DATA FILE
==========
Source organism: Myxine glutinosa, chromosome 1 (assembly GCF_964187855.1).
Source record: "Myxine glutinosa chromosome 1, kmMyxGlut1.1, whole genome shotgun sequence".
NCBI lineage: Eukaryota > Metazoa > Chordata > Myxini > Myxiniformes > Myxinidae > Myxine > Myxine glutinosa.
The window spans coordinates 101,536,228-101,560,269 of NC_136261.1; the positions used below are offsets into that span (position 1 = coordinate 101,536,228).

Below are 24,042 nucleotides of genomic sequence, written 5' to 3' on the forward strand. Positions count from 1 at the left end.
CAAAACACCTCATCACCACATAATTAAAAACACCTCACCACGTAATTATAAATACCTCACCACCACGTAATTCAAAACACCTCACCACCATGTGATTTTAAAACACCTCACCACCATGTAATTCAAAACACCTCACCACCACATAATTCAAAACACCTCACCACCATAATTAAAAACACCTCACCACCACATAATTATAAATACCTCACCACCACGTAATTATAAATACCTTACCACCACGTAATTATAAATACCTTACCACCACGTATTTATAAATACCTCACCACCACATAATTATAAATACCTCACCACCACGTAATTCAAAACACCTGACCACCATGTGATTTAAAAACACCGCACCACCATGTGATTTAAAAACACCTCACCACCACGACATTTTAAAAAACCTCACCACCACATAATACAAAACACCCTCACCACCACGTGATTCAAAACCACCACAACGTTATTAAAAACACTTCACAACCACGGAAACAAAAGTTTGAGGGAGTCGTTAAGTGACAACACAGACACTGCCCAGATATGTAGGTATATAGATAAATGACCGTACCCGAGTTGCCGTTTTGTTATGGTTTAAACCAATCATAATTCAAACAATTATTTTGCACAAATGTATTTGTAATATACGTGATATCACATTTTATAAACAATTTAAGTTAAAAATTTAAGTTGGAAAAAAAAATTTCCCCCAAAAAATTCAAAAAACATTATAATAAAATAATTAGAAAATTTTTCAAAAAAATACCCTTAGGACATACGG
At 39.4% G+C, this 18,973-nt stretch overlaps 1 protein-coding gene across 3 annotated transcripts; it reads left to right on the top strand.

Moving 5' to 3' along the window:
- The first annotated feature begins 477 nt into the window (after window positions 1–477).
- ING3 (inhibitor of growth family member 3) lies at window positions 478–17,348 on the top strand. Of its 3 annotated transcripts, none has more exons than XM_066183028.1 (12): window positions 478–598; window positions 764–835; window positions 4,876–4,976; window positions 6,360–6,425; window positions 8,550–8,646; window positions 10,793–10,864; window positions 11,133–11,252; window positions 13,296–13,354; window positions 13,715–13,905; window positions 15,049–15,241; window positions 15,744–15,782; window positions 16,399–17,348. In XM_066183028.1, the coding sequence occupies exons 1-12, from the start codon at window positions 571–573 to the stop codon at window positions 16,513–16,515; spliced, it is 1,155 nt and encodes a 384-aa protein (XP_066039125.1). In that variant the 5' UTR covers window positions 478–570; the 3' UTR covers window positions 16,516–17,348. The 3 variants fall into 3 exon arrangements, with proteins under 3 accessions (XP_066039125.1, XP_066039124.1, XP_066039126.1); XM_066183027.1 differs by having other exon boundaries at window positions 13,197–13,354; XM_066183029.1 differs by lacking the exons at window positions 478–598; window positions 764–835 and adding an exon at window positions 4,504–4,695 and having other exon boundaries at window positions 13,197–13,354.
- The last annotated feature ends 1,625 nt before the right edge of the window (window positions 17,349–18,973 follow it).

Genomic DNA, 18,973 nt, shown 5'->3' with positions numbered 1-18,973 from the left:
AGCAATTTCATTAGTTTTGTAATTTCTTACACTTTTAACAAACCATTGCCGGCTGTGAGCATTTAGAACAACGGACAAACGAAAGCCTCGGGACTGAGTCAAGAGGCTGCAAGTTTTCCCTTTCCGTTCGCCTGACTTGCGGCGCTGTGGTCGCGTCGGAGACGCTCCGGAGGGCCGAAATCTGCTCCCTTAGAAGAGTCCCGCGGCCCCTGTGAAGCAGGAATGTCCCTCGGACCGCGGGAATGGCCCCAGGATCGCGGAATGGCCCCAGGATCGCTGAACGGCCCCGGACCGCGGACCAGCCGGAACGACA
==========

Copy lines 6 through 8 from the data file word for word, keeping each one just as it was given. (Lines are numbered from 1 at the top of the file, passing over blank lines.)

CAAAACACCTCATCACCACATAATTAAAAACACCTCACCACGTAATTATAAATACCTCACCACCACGTAATTCAAAACACCTCACCACCATGTGATTTTAAAACACCTCACCACCATGTAATTCAAAACACCTCACCACCACATAATTCAAAACACCTCACCACCATAATTAAAAACACCTCACCACCACATAATTATAAATACCTCACCACCACGTAATTATAAATACCTTACCACCACGTAATTATAAATACCTTACCACCACGTATTTATAAATACCTCACCACCACATAATTATAAATACCTCACCACCACGTAATTCAAAACACCTGACCACCATGTGATTTAAAAACACCGCACCACCATGTGATTTAAAAACACCTCACCACCACGACATTTTAAAAAACCTCACCACCACATAATACAAAACACCCTCACCACCACGTGATTCAAAACCACCACAACGTTATTAAAAACACTTCACAACCACGGAAACAAAAGTTTGAGGGAGTCGTTAAGTGACAACACAGACACTGCCCAGATATGTAGGTATATAGATAAATGACCGTACCCGAGTTGCCGTTTTGTTATGGTTTAAACCAATCATAATTCAAACAATTATTTTGCACAAATGTATTTGTAATATACGTGATATCACATTTTATAAACAATTTAAGTTAAAAATTTAAGTTGGAAAAAAAAATTTCCCCCAAAAAATTCAAAAAACATTATAATAAAATAATTAGAAAATTTTTCAAAAAAATACCCTTAGGACATACGG
At 39.4% G+C, this 18,973-nt stretch overlaps 1 protein-coding gene across 3 annotated transcripts; it reads left to right on the top strand.

Moving 5' to 3' along the window: